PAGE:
The Starkweather Farmhouse is considered to be one of the most historic houses in Ypsilanti. It was built in 1844 by John and Mary Ann Newberry as the center of their farm and has since had a very rich history.

In the mid-19th century, the Starkweathers were a very prominent and influential family in Ypsilanti. John Starkweather, already successful in the real estate market, married Mary Ann in 1839, after which Governor Mason appointed him Assistant Superintendent of Public Instruction. Later that year, 1841, John purchased 160 acres of land northwest of the city and the couple moved into the Greek Revival farmhouse built on the property. By 1846, the land had been cleared and was ready for planting orchards. The extensive orchards were successful and considered some of the best in the state by the State Agricultural Society. Not only was the farmhouse and orchard an important part of Ypsilanti, it was also an important part of the Civil War. Elijah McCoy, a famous African-American inventor, was an employee on the farm. While he was working on the farm, the house served as a stop on the Underground Railroad. McCoy served as one of the conductors, helping escaped slaves make their way to Canada.

Greek Revival style homes consist of a pedimented gable and are symmetrical in shape. Like many Greek Revival homes, the Starkweather Farmhouse has an entry porch with columns. During nearly 200 years of history, the farmhouse and estate changed hands several times. The house was eventually broken up into three apartments, but the building had deteriorated from years of neglect.

In the summer of 2003, the possibility that the Starkweather Farmhouse might be demolished was evident. In August of 2004, the Ypsilanti City Council appointed a Historic District Study Committee that was in charge of studying and reporting on the feasibility of providing legal protection for the farmhouse. The Ypsilanti City Council created the Starkweather Historic District in May of 2005 after Resolution 2005-16 was passed, and started a search for a renovator interested in taking on the challenge of restoring the structure. In 2007, Ypsilanti resident Ronald Rupert took on the challenge.

Ronald Rupert, a long-time resident of Ypsilanti, is a retired builder and renovator and has worked on some big restoration projects. When the Starkweather project was put up for bid he jumped at the chance to restore the structure. Rupert plans to restore the farmhouse to its 19th century grandeur; however, restoring it to its original prominence may prove to be a difficult task. While the farmhouse is structurally sound, many aspects of the farmhouse are in need of much repair. Large portions of the foundation need work and the siding needs to be replaced, as do two large hand hewn oak beams. One characteristic that makes the farmhouse fall under the style of Greek Revival is the entry porch; however, this characteristic needs to be reattached. Work needs to be done on the interior as well.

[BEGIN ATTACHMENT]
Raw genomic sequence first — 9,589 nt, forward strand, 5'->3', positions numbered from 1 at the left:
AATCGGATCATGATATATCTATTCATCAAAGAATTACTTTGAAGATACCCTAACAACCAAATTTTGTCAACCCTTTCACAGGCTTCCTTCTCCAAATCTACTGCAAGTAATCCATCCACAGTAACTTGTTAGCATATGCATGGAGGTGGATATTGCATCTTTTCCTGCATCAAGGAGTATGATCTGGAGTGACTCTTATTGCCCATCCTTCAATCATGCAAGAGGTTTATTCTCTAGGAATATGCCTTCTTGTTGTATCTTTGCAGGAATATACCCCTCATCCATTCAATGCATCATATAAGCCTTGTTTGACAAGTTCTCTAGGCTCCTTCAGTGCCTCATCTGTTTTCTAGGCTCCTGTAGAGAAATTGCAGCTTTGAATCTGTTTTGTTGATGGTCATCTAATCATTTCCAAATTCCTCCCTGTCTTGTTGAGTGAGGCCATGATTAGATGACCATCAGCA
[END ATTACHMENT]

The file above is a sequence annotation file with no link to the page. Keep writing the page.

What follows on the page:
After being broken up into three apartments, the inside of the structure needs to be completely gutted.  All the electrical and plumbing systems and its septic system need to be replaced and updated.  The farmhouse was also never hooked up to the city’s sewer system.  For the cost of transferring the title, Rupert will get the farmhouse from the city; however, the structure is in need of much repair and is estimated to cost several hundred thousand dollars to restore it.  The restoration of the farmhouse was expected to begin Summer of 2008 and  to last five years.  Once restoration is complete, a prominent part of Ypsilanti’s history will be brought back to its former grandeur.